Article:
Cardboard Boxes for Everyone!

The Gist:

  • Thought and Idea are different things.
  • We encourage both in the classroom.
  • I’m not sure which I privilege more.
  • I’m not sure which I should.

The Whole Story:

Disclaimer: My line of thinking here is protean. Ideally, I’d play with it as a comment somewhere first. As I haven’t run into such a post yet, I’m diving in.

I spent much more time than I thought I would in the last post trying to parse out what I meant or needed from differentiating thought and idea. I think I got there. The final point was where I was headed. And, hey, who doesn’t like finishing writing and finding they’ve called their colleagues hypocrites?

Let me first turn to my own hypocrisy before I start talking practice. I wasn’t playing for a while there. It’s a shame really, because Mrs. Cavitt made a point in kindergarten of stating I play well with others . Right now, my play is commenting. I figure if the minds I admire are bringing their toys to the table, I might as well play. Down the road, we’ll see what ideas spring from it. For now, I’m making time to play.

As for my classroom:

I’d be hard pressed to find a day when I don’t directly ask my students to think. I’d be hard pressed to find a day when I don’t directly ask my students to come up with ideas. I do these things as a matter of habit. I’d imagine any teacher does.

But, do I mean it?

When I ask a student to think, I think I do mean it. I want them looking for patterns, connections, variables, ideas. I want them thinking. The world needs them thinking. When they watch television, I want them thinking. When they’re at the movies, walking down the street, riding the trolley – I want them thinking. I want them to think as often as possible. When I ask it, I mean it.

My aims with ideas are squishier. I ask for ideas. “What ideas do you have?” I’ll ask. Some days, ideas are in season and falling from the sky. Some days, not.

When the ideas don’t come, what do I do? Usually, I talk. Sometimes, it’s a statement. Sometimes, it’s a question. Rarely, is it anything that looks like asking them to play with their thoughts until ideas happen.

What message is this sending? Honestly.

If I’m asking for ideas and they don’t come, shouldn’t I be asking them to play?

“Teaching them to think,” pops up more likely than I’d like in my reading online. Aside from being asininely presumptuous, it sounds dangerous. They know how to think. Sure, maybe some of my students don’t think as deeply or complexly as I’d hope for them, but they’re thinking. I don’t need to teach them to think, I need to give them space to think. I need them to have space to play with thoughts, put them together and make ideas.

I don’t know that I let that happen as much as I’d like. The feeling that they could do that much more if I made sure they had this tool or experience with this line of thinking leads me down the path of profering too much.

I end up the parent whose child has 1 million toys but is sitting playing with the cardboard box in which the last toy arrived.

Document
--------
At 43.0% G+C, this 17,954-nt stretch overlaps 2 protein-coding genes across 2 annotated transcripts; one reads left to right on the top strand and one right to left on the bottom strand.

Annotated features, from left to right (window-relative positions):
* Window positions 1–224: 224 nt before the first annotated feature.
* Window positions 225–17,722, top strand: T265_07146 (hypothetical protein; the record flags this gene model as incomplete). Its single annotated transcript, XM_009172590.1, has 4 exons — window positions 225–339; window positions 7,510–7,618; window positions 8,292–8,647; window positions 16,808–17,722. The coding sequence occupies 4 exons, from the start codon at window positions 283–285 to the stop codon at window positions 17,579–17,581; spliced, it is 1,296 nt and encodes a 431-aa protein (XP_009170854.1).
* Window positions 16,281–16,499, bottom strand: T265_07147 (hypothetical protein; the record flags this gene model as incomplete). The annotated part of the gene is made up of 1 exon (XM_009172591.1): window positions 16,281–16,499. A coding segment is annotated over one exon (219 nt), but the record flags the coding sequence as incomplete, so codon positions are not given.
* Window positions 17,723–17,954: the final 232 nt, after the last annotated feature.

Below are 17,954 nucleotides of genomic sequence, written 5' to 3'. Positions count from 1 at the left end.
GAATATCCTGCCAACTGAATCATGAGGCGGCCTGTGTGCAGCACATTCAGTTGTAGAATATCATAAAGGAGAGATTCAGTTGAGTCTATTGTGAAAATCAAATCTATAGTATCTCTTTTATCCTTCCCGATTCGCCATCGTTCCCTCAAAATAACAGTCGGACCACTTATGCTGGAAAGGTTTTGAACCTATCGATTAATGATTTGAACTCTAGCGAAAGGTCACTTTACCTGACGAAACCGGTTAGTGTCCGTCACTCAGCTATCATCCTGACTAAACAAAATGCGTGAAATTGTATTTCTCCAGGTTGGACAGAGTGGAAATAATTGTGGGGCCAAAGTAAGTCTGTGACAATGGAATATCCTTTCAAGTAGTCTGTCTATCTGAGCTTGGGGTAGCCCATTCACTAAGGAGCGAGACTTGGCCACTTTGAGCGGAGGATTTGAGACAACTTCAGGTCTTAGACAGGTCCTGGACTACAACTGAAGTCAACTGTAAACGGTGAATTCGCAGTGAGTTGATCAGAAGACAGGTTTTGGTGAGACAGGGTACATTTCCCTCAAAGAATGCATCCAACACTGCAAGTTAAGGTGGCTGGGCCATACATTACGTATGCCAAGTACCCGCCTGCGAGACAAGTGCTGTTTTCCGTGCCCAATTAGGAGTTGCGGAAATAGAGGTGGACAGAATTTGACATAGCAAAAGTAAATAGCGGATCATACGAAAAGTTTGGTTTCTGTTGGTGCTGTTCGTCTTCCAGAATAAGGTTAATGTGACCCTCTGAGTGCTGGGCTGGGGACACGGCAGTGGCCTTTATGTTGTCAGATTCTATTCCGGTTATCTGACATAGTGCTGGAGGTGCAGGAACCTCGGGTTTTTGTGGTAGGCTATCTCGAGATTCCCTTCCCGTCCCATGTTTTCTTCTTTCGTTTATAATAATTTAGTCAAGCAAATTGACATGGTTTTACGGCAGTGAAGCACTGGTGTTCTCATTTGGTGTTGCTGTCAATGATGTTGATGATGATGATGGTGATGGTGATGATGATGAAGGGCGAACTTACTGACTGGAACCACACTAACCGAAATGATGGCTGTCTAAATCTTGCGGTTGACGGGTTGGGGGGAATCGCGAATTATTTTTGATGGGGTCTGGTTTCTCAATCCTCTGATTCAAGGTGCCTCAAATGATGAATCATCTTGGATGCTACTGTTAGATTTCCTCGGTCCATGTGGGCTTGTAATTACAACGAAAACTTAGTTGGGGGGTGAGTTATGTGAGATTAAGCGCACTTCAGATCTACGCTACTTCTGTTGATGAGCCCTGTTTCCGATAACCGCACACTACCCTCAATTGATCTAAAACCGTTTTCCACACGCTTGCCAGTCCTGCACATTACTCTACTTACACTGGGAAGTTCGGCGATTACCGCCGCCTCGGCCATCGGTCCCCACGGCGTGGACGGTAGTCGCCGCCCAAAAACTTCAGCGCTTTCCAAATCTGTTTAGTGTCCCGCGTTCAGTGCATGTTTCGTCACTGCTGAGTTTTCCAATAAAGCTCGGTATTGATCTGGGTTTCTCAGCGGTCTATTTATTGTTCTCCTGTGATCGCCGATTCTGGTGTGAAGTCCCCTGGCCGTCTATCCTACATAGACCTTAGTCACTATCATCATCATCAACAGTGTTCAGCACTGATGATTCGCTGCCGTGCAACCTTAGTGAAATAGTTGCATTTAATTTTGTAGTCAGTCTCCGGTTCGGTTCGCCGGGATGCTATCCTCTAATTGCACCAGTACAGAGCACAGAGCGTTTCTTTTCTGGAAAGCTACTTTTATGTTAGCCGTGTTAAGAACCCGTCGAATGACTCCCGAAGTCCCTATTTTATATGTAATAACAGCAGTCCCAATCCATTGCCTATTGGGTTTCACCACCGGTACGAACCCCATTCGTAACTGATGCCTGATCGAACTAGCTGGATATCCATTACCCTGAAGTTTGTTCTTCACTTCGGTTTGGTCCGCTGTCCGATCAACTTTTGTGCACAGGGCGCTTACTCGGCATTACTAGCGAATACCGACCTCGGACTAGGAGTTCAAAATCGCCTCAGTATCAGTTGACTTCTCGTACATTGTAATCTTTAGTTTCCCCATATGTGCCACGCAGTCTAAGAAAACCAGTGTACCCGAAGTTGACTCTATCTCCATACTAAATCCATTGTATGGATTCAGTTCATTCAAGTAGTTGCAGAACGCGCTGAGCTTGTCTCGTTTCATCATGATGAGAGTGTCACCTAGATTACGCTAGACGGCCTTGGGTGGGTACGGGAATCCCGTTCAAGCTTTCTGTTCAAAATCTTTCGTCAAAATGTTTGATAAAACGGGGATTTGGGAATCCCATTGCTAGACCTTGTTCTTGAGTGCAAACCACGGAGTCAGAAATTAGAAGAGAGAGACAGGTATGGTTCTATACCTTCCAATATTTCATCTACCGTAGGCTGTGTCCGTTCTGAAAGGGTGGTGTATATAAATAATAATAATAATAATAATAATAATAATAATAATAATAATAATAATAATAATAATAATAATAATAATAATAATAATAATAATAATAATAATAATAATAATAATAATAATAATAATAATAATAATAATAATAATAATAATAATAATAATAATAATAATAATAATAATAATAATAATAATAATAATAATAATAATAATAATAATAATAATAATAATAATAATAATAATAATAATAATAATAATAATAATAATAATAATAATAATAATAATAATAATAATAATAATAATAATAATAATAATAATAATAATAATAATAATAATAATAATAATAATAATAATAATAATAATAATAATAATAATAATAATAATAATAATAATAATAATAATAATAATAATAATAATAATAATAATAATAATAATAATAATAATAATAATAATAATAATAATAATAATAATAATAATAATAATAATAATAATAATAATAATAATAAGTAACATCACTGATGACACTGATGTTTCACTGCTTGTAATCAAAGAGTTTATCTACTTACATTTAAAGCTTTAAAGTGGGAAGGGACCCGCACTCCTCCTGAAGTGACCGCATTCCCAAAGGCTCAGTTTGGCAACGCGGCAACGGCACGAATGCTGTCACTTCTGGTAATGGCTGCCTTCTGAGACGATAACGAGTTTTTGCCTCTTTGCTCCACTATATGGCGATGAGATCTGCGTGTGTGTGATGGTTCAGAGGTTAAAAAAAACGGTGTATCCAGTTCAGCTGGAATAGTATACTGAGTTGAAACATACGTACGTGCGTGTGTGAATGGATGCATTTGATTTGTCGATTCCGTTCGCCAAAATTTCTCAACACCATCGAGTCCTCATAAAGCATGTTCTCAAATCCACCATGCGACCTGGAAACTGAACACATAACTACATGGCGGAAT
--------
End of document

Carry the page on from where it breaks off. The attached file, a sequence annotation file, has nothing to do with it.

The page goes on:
The project my G11 students are working on now has taken a turn toward play. I’m working on making the necessary adjustments for my G12 kids.

I should be privileging ideas as much as I’m privileging thinking.

2 thoughts on “Cardboard Boxes for Everyone!

  1. You've hit upon two important points here: the necessity of space and time to synthesis of thought and the need as a teacher to allow those to happen despite the pressures of limited time with students and massive curriculum to cover.When I was regularly in formal classroom settings, I learned to connect the dots rapidly. My brain usually moves at a mile a minute, which was compatible with most teachers' needs to move through material rapidly in school and is quite helpful as a multi-tasking mother. But my 10 yo is the opposite; she needs mental processing time and can appear to be day-dreaming when she is actually INTENSELY focused. If the discussion moves too quickly, she is sometimes left in the dust putting together ideas sparked from the earlier part of the discussion.Some of the solution lies in “basic” classroom facilitation, which doesn't mean it's easy. Ask a question and allow silence for a time – a long time – and don't fill it. Sounds easy, feels uncomfortable in practice. Ask a question, and WAIT for a response. If response doesn't come, keep waiting. It feels interminable, but it's probably just a few more seconds, really. Perhaps use that deep thinking person in your class as a gauge. If that person looks like (s)he is still thinking, give EVERYONE more time before you call on ANYONE. These suggestions can be used in one-on-one conversation as well, but they are even harder in that context. We are unused to, and perhaps even afraid of, silence.As a corollary, there are an increasing number of studies that show the necessity of sleep – long stretches of silence with low sensory input – to assimilation of new thoughts and ideas. The brain actually requires those hours to organize and make connections between bits of information it received during the day. Essentially, the brain needs that “thinking space” to which you refer in order to work most effectively.Bravo to you for working to bring thinking space and time into your classroom.

  2. What about teachers? Do we have time to play? If “play” were structured into the school day or week, what would that look like? What would help us overcome our resistance to the time it requires?Questions for myself as much as anybody, but this is where my mind goes after reading your post.

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